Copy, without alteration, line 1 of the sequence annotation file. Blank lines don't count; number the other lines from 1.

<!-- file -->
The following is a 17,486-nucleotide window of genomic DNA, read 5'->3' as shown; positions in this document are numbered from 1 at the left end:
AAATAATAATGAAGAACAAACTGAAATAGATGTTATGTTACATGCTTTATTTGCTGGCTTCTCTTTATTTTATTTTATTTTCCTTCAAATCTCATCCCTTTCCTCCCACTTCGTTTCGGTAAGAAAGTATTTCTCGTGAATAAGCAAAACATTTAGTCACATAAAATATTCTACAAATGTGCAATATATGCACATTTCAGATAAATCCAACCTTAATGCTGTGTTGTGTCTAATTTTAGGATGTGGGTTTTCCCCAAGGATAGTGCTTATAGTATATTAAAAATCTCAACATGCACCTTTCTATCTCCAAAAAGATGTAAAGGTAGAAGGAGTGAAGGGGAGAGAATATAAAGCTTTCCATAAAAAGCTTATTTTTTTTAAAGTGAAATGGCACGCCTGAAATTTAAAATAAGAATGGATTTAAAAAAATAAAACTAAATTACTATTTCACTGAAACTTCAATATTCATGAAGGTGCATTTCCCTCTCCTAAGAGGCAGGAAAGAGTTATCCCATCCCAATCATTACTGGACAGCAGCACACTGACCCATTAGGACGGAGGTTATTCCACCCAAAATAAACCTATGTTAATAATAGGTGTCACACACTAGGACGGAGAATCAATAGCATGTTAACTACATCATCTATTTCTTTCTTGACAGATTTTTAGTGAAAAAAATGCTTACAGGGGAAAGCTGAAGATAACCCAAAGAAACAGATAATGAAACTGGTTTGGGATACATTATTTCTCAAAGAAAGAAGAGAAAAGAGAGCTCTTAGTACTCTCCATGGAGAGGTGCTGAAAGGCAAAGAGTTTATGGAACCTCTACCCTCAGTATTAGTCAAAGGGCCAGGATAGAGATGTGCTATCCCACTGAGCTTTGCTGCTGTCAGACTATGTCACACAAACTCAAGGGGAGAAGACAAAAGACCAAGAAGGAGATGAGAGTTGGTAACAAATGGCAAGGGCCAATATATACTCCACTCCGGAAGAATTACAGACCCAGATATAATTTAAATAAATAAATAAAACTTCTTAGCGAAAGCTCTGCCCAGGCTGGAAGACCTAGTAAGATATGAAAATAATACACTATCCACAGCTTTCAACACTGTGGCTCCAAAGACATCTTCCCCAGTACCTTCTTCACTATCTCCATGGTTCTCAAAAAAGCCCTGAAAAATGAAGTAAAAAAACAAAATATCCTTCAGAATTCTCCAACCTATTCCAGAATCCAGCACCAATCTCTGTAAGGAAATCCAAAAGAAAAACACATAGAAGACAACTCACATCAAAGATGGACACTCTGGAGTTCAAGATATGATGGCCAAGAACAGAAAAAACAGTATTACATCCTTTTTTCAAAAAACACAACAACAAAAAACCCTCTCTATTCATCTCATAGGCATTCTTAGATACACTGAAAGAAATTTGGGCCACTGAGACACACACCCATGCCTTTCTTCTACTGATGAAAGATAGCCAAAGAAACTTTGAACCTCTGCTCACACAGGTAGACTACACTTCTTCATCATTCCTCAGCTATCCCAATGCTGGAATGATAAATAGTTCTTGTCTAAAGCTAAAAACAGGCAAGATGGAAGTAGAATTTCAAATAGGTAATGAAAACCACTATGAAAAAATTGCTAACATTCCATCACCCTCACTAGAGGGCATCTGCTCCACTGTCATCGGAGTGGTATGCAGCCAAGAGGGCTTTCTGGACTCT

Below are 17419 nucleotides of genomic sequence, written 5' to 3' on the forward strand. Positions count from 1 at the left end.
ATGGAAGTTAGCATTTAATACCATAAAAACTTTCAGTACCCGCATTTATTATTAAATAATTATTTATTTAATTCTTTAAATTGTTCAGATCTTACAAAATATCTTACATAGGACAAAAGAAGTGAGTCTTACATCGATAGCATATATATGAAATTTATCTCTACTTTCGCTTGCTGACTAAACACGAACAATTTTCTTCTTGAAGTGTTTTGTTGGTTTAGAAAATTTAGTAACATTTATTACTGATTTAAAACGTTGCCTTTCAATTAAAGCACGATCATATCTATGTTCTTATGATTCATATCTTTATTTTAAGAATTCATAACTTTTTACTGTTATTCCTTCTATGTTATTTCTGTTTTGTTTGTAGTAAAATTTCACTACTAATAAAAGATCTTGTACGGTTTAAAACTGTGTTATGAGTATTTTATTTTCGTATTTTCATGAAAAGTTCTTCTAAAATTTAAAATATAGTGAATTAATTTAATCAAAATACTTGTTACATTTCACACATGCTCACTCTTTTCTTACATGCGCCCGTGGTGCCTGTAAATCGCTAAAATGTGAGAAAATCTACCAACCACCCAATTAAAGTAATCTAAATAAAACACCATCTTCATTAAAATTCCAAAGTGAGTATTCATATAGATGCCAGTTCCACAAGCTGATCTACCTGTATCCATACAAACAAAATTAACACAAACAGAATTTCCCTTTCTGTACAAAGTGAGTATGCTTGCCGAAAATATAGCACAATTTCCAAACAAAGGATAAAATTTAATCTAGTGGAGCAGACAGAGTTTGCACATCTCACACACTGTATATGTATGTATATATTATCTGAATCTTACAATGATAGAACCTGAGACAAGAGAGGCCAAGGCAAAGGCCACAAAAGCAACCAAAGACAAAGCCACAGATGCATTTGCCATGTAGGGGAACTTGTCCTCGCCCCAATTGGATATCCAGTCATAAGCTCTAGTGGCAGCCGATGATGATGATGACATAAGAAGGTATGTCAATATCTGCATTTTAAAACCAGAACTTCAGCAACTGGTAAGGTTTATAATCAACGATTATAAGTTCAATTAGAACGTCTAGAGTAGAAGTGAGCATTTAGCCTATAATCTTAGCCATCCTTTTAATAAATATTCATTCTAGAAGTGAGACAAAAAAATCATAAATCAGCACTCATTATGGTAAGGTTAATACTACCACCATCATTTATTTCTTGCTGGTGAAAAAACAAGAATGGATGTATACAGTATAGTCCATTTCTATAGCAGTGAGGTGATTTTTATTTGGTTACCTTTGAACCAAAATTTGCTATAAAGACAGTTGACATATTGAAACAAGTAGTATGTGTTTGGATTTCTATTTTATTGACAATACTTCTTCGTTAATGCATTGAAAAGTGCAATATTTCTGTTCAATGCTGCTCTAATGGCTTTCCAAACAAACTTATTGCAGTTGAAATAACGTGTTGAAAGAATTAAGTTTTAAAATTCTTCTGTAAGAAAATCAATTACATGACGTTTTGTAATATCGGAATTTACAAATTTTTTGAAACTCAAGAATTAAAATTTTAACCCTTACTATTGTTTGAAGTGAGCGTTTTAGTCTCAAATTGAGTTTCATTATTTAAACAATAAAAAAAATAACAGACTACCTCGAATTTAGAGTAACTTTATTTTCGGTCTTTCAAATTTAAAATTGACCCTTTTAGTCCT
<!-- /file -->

The following is a 17,486-nucleotide window of genomic DNA, read 5'->3' as shown; positions in this document are numbered from 1 at the left end: